In the novel Slowness, Milan Kundera explores what he refers to as the “secret bond” between “the demon of speed” and forgetting, and between slowness and memory.
“In existential mathematics,” Kundera writes, “experience takes the form of two basic equations: the degree of slowness is directly proportional to the intensity of memory; the degree of speed is directly proportional to the intensity of forgetting.”
As our world speeds up, we accelerate toward forgetfulness. It’s a trap that can be difficult to escape. As the meme below puts it: “me consuming 5 different forms of media at once / to prevent the chance of a thought occurring.”
Paul Bradley Carr writes about the experience of slowing down after getting off Twitter recently. People wondered if he could survive, as a journalist and novelist in the tech industry, without having the second-by-second updates of rumor, deceit, garbage, and news that make up a typical Twitter feed. In his column Twitter: to the loon!, Carr describes what happened in the days after he deleted his Twitter account:
How was it? Well, it took me a full six hours to hear about the Will Smith Oscar slap vs six seconds for everyone else. I had to wait until 6am every morning to find out the latest covid rates or the death toll in Ukraine. For this terrible sacrifice of immediacy, I regained HOURS of my day. . . . Better yet, even in that one month-long break, I regained my ability to think.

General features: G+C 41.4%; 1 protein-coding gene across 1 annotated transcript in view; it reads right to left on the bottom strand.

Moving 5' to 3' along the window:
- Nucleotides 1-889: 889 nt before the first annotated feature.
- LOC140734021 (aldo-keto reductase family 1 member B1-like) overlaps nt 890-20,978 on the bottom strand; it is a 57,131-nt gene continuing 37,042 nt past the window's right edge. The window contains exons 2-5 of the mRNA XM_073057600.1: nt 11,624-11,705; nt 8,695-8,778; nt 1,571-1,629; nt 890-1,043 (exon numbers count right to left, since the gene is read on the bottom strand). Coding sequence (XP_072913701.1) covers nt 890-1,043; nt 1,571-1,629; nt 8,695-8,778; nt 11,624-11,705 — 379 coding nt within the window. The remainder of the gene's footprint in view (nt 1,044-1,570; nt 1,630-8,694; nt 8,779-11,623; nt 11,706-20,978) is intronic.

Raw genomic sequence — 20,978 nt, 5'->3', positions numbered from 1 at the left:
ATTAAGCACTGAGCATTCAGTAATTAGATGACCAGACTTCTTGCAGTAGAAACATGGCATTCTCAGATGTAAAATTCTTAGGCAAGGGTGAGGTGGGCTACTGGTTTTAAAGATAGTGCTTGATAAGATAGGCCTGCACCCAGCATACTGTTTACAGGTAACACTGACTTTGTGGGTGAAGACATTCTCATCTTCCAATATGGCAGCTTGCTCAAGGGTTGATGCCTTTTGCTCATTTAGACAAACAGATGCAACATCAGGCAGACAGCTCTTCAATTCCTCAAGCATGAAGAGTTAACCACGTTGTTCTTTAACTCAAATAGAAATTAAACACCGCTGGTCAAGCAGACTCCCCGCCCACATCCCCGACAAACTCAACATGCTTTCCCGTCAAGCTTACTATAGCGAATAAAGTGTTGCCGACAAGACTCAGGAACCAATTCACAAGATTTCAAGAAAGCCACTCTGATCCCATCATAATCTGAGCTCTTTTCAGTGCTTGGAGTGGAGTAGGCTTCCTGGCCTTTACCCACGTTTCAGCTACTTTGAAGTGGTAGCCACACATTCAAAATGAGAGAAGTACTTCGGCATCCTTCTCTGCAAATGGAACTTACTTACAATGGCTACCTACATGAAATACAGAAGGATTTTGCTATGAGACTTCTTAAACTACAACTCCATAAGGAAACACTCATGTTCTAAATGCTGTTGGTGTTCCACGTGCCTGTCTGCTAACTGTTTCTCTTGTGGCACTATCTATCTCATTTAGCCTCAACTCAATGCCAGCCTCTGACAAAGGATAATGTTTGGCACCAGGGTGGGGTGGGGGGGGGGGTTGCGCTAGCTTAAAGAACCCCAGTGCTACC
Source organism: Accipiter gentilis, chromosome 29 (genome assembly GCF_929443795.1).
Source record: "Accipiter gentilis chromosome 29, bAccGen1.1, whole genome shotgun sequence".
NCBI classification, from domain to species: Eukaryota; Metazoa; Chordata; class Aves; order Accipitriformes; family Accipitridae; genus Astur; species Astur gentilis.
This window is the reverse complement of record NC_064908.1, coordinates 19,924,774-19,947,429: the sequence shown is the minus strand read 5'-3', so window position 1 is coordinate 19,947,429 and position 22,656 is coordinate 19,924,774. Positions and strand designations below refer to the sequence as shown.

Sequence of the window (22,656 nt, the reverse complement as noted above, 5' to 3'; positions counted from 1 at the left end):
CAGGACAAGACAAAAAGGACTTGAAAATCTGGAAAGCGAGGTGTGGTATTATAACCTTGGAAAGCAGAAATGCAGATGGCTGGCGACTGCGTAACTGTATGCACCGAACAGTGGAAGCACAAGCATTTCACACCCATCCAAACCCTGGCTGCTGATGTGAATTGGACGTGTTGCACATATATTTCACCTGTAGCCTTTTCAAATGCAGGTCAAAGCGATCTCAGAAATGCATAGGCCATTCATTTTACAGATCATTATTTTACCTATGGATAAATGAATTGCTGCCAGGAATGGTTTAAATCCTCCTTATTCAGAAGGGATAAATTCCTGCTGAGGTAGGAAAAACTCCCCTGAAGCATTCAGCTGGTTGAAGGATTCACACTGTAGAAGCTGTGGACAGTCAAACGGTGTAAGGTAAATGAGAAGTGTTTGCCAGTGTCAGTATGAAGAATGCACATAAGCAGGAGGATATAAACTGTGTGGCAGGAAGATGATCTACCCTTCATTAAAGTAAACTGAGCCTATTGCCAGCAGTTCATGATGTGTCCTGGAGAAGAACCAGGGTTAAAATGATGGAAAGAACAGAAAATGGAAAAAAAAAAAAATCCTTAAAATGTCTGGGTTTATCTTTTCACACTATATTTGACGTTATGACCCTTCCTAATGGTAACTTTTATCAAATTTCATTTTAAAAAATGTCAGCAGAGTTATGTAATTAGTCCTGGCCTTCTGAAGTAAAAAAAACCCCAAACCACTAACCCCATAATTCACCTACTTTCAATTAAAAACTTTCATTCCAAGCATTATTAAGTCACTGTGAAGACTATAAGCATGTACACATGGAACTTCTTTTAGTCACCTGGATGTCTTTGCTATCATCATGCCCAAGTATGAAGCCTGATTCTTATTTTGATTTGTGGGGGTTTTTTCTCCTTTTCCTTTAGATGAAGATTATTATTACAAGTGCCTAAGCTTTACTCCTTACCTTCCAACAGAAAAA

With the “demon of speed” running unchecked through our society, we have some stark choices ahead – both individually and collectively. To take Carr’s individual example: We have a choice between social media, and thinking. (Jonathan Haidt expands on this point in his recent Atlantic article.) Of course we should all hope for a thoughtful society free from Big Tech’s depradations, but it’s not going to be easy. Again, see the raccoons pictured above.
Collectively, we face some difficult, nearly intractable challenges. Teen mental health is one. Again from Jonathan Haidt, see Teen Mental Health Is Plummeting, and Social Media is a Major Contributing Cause (May 4, 2022), a summary of Haidt’s own research on the link between the disastrous products from the Big Tech giants and “adolescent mood disorders, self-harm, and suicide rates.” Haidt presented this report to the U.S. Senate, which I can only hope will finally do something to counteract the toxic sludge emanating from Silicon Valley.
In the meantime, it’s not just teen health. The acceleration of our technological society is bringing up a host of other problems – see Are Facebook and Google criminal enterprises? from last December. But for now, take confidence from our examples above. Paul Salopek, walking the world at three miles an hour, is teaching us why we should slow down. And Paul Bradley Carr shows that, even for those of us who have to use a screen, we can still take a first step. We can begin to walk away from tech.
Until next time,
Mark Hurst, founder, Creative Good – see official announcement and join as a member